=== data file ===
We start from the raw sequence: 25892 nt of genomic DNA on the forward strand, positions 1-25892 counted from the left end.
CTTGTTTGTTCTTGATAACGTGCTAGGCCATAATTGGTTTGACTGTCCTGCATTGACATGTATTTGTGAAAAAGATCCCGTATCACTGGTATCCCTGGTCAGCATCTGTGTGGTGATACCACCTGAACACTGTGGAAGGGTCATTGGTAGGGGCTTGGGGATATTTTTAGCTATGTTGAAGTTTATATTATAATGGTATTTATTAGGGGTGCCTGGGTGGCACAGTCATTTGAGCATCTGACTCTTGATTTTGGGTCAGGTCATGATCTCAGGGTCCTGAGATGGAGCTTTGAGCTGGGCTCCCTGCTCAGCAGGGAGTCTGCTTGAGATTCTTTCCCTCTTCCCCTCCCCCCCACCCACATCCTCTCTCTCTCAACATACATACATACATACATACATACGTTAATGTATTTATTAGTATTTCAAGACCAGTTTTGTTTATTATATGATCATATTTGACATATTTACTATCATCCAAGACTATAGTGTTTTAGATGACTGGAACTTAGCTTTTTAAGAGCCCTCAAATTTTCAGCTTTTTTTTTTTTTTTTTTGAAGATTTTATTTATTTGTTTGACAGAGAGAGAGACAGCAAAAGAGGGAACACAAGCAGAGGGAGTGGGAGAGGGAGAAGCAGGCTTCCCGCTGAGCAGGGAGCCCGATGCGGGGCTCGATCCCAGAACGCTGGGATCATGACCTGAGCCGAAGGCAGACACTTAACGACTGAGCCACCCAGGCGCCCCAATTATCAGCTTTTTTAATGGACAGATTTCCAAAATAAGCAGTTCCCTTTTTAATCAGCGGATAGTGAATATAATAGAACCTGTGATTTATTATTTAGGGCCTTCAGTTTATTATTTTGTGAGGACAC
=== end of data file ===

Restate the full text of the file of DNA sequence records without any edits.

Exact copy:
We start from the raw sequence: 25892 nt of genomic DNA on the forward strand, positions 1-25892 counted from the left end.
CTTGTTTGTTCTTGATAACGTGCTAGGCCATAATTGGTTTGACTGTCCTGCATTGACATGTATTTGTGAAAAAGATCCCGTATCACTGGTATCCCTGGTCAGCATCTGTGTGGTGATACCACCTGAACACTGTGGAAGGGTCATTGGTAGGGGCTTGGGGATATTTTTAGCTATGTTGAAGTTTATATTATAATGGTATTTATTAGGGGTGCCTGGGTGGCACAGTCATTTGAGCATCTGACTCTTGATTTTGGGTCAGGTCATGATCTCAGGGTCCTGAGATGGAGCTTTGAGCTGGGCTCCCTGCTCAGCAGGGAGTCTGCTTGAGATTCTTTCCCTCTTCCCCTCCCCCCCACCCACATCCTCTCTCTCTCAACATACATACATACATACATACATACGTTAATGTATTTATTAGTATTTCAAGACCAGTTTTGTTTATTATATGATCATATTTGACATATTTACTATCATCCAAGACTATAGTGTTTTAGATGACTGGAACTTAGCTTTTTAAGAGCCCTCAAATTTTCAGCTTTTTTTTTTTTTTTTTTGAAGATTTTATTTATTTGTTTGACAGAGAGAGAGACAGCAAAAGAGGGAACACAAGCAGAGGGAGTGGGAGAGGGAGAAGCAGGCTTCCCGCTGAGCAGGGAGCCCGATGCGGGGCTCGATCCCAGAACGCTGGGATCATGACCTGAGCCGAAGGCAGACACTTAACGACTGAGCCACCCAGGCGCCCCAATTATCAGCTTTTTTAATGGACAGATTTCCAAAATAAGCAGTTCCCTTTTTAATCAGCGGATAGTGAATATAATAGAACCTGTGATTTATTATTTAGGGCCTTCAGTTTATTATTTTGTGAGGACAC